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Is Your Computer Battery An Energizer?

By Kevin Fayle on July 21, 2009 | Last updated on March 21, 2019
FindLaw columnist Eric Sinrod writes regularly in this section on legal developments surrounding technology and the internet.

We are bombarded with advertising proclaiming longer and longer battery life for our various gadgets and devices.  Indeed, who hasn't had images of the Energizer Bunny burned into his or her mind?

But seriously folks, battery life isn't a joking matter.  When your cell phone or laptop dies on you for lack of battery power, you certainly don't feel like laughing.
And this feeling of unhappiness can even lead to legal proceedings.  Yes, a class action lawsuit was filed recently in federal court in San Jose against Intel.  The lawsuit not only complains about the battery life of laptops powered by Intel chips, but also makes accusations of testing manipulation for purposes of exaggerated representations regarding battery life.

Of course, at this point the allegations have not been proven in court, and Intel adamantly denies the allegations.  Moreover, Intel asserts that the tests accurately related to how the subject laptops usually are handled by users.  In addition, Intel notes that this lawsuit was filed by the same law firm that failed in a prior class action lawsuit against Intel.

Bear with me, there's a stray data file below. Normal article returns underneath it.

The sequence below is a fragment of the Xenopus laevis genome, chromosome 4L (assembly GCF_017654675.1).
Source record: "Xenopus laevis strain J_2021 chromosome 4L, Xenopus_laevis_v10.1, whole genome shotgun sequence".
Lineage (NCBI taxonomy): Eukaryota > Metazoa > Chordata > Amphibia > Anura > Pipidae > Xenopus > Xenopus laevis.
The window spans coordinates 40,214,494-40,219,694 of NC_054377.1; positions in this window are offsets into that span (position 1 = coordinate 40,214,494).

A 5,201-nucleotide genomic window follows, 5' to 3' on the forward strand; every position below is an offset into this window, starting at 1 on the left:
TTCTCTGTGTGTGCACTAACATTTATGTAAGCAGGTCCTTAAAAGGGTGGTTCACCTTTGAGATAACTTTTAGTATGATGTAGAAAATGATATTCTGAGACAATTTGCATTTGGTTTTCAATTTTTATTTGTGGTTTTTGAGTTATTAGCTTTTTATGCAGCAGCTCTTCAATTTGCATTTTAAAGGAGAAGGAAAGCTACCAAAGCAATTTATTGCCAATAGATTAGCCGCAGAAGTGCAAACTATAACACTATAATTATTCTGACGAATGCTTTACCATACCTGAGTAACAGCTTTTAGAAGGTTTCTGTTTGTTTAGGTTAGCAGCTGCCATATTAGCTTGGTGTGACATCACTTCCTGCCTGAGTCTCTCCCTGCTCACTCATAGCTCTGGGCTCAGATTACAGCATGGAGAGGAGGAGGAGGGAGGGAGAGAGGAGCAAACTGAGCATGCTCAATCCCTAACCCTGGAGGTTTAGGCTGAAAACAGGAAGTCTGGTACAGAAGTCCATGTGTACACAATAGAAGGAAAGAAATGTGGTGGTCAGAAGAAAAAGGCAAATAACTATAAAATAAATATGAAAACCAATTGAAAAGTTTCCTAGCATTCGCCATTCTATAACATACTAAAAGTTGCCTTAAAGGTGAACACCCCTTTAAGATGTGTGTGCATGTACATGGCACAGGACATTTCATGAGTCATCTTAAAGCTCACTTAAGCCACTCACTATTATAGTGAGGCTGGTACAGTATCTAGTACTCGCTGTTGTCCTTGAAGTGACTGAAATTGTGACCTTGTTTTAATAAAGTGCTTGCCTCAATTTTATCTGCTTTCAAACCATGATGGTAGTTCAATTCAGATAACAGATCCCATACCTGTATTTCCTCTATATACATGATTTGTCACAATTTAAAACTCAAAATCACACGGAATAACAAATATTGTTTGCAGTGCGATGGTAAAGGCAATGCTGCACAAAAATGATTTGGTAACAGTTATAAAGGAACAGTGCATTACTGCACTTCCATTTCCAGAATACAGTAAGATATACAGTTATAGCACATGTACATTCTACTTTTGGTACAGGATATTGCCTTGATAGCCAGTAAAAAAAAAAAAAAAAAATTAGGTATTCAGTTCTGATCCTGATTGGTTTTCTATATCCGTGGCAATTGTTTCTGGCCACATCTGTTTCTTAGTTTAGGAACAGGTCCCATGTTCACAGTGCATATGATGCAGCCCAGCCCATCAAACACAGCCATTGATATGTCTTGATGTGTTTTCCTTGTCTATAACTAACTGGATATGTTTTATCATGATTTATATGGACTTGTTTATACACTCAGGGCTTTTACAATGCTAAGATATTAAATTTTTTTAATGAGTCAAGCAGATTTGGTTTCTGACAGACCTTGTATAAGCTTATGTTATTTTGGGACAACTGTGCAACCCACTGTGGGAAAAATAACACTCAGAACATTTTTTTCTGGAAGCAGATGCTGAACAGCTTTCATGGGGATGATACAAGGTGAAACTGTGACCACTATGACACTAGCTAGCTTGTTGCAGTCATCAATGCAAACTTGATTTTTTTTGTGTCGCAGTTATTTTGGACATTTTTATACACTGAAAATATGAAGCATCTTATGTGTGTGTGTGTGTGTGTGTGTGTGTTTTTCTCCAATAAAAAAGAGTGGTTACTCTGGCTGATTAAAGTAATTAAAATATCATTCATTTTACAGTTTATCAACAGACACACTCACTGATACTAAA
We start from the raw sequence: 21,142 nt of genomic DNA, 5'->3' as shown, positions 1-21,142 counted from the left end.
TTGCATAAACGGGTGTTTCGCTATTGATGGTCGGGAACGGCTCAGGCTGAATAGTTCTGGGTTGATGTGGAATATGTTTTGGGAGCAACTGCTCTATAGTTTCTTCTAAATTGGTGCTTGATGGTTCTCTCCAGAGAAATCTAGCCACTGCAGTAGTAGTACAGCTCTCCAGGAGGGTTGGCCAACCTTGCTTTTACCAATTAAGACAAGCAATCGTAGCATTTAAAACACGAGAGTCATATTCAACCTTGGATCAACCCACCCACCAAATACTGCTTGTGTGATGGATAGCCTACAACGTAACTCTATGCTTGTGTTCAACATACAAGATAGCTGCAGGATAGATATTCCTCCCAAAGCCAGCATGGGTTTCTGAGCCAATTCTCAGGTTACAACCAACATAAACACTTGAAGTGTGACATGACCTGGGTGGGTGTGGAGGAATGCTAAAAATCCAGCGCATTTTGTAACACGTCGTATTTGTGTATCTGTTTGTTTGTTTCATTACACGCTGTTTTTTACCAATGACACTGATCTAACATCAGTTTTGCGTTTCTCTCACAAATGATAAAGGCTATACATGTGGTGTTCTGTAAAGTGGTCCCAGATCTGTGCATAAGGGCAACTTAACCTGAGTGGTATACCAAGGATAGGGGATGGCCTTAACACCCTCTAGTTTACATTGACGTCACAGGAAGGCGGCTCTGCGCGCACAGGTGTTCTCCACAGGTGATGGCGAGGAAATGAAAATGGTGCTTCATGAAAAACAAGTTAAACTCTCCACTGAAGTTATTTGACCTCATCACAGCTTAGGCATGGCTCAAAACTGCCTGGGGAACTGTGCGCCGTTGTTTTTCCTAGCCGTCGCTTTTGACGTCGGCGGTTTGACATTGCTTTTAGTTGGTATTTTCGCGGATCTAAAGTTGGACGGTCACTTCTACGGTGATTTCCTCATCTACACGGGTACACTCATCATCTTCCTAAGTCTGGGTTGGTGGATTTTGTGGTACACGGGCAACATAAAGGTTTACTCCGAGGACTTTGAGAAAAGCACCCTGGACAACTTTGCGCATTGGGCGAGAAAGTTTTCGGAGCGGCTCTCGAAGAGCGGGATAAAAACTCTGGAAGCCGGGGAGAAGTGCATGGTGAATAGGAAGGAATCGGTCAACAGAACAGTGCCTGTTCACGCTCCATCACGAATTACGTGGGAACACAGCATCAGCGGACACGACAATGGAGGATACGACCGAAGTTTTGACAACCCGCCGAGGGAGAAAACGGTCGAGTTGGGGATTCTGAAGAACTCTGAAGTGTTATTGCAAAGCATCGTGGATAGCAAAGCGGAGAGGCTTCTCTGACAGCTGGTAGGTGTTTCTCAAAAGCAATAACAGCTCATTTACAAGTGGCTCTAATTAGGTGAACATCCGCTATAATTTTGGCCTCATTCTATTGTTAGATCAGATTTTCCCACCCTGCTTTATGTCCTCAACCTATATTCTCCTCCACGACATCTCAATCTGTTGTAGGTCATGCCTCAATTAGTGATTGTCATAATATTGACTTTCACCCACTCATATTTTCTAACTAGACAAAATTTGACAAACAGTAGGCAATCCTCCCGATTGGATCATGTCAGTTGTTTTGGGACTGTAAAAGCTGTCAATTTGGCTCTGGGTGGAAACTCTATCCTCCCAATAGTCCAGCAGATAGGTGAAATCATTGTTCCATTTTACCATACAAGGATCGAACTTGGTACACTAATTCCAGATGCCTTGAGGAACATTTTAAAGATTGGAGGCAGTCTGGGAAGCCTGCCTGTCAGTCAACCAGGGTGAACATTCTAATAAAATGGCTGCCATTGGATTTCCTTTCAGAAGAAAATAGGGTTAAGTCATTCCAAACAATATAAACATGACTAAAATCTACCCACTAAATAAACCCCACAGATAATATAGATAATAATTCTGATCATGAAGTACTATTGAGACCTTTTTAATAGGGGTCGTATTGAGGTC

The battery life tests were conducted under a benchmark known as MobileMark.  MobileMark has been embraced by the Business Applications Performance Corporation (BAPCo), which includes Intel, AMD, HP, Dell and other companies as members.  In addition to the recent lawsuit against Intel, there have been industry critics of MobileMark who argue that it does not accurately measure battery life based on true user experience, and as a result, it overstates battery life.

The proof will be in the factual pudding in the lawsuit.  In the event that the plaintiffs' law firm can convince the court that the case is a proper class action (which remains to be seen), then the trier of fact will have to decide whether battery life is reasonable when compared to advance representations.  Meanwhile, keep your charger cord handy to make sure you have enough juice when needed.

On a separate but related note, I can express happiness that the Apple 160 GB iPod that I bought recently runs on its battery for two full days (48 hours) without a charge!

Eric Sinrod is a partner in the San Francisco office of Duane Morris LLP ( where he focuses on litigation matters of various types, including information technology and intellectual property disputes.  His Web site is and he can be reached at  To receive a weekly email link to Mr. Sinrod's columns, please send an email to him with Subscribe in the Subject line.

This column is prepared and published for informational purposes only and should not be construed as legal advice.  The views expressed in this column are those of the author and do not necessarily reflect the views of the author's law firm or its individual partners.

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